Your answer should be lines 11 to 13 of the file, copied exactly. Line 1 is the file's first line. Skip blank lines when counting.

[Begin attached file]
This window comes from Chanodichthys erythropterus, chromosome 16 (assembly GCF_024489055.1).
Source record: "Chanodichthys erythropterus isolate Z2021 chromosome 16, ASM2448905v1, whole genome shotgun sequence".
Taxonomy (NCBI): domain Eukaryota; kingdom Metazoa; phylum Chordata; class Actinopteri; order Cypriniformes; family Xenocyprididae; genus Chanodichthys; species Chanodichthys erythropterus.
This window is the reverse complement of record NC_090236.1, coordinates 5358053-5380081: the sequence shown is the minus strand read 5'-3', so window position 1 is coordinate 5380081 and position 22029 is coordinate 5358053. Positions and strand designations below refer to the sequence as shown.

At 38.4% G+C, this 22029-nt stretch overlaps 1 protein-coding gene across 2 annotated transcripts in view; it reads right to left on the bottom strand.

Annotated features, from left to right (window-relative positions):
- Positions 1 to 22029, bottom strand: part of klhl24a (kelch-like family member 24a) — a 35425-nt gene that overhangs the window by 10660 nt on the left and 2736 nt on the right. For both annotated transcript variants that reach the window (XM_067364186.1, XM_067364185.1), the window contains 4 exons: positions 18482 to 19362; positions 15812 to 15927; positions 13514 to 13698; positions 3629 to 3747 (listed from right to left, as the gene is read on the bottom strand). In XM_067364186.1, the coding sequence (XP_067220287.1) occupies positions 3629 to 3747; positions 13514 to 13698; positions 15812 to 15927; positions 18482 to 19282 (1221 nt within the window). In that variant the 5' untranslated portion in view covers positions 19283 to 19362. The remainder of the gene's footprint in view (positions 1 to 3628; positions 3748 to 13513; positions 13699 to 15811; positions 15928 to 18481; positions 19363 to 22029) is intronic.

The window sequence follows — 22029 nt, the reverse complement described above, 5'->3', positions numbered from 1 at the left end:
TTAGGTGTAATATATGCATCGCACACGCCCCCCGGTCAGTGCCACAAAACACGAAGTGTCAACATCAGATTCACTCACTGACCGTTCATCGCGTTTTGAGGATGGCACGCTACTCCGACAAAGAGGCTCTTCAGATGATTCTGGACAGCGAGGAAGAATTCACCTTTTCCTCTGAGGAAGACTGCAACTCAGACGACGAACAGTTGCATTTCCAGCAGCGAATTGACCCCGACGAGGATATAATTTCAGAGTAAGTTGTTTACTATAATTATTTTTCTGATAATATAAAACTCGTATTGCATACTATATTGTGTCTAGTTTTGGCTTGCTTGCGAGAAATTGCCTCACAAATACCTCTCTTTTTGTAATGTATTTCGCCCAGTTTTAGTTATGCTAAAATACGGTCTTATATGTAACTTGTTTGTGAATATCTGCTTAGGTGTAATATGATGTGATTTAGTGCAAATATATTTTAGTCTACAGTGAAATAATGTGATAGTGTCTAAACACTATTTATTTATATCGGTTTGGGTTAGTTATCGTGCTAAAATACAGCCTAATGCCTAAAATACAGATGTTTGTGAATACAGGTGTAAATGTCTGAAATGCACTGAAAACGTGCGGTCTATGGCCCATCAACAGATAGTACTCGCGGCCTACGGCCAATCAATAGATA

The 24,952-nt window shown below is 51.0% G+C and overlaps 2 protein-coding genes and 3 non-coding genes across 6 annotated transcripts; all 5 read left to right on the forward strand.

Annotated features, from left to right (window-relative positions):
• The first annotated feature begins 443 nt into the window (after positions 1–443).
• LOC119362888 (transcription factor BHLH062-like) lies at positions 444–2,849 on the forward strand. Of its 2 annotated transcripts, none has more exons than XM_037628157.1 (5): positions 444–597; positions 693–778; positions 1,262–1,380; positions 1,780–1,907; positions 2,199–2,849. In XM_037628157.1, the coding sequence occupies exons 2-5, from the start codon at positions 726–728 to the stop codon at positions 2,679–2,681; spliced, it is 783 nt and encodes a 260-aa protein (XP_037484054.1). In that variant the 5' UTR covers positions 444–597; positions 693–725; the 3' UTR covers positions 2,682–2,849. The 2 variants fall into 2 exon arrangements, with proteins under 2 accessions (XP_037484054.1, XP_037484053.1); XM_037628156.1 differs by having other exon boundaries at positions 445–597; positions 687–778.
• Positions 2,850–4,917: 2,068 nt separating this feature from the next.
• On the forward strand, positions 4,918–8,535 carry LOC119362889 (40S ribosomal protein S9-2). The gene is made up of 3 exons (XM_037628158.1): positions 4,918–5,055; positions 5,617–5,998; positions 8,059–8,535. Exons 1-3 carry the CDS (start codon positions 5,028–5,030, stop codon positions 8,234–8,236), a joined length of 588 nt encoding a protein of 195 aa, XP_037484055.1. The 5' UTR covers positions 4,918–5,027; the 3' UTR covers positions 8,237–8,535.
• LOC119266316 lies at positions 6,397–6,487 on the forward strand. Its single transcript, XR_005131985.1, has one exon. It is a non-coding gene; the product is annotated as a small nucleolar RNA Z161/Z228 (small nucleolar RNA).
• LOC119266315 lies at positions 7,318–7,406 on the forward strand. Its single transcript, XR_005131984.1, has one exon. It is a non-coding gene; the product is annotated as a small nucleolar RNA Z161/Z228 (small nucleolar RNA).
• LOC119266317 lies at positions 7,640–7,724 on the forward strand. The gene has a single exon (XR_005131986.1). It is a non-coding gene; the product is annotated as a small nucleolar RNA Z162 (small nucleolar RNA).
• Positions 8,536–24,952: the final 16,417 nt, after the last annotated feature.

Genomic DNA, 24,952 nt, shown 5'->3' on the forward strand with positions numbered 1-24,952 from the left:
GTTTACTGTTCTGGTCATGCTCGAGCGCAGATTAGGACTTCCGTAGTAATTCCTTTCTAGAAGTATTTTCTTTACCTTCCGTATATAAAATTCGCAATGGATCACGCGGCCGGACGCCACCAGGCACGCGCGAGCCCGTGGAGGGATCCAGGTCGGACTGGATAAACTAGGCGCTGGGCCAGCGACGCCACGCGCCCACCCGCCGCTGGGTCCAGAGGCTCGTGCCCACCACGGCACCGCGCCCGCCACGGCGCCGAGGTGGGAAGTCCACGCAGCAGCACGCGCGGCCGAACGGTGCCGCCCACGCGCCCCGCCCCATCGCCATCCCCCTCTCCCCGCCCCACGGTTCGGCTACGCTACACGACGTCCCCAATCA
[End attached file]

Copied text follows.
Annotated features, from left to right (window-relative positions):
• The first annotated feature begins 443 nt into the window (after positions 1–443).
• LOC119362888 (transcription factor BHLH062-like) lies at positions 444–2,849 on the forward strand. Of its 2 annotated transcripts, none has more exons than XM_037628157.1 (5): positions 444–597; positions 693–778; positions 1,262–1,380; positions 1,780–1,907; positions 2,199–2,849. In XM_037628157.1, the coding sequence occupies exons 2-5, from the start codon at positions 726–728 to the stop codon at positions 2,679–2,681; spliced, it is 783 nt and encodes a 260-aa protein (XP_037484054.1). In that variant the 5' UTR covers positions 444–597; positions 693–725; the 3' UTR covers positions 2,682–2,849. The 2 variants fall into 2 exon arrangements, with proteins under 2 accessions (XP_037484054.1, XP_037484053.1); XM_037628156.1 differs by having other exon boundaries at positions 445–597; positions 687–778.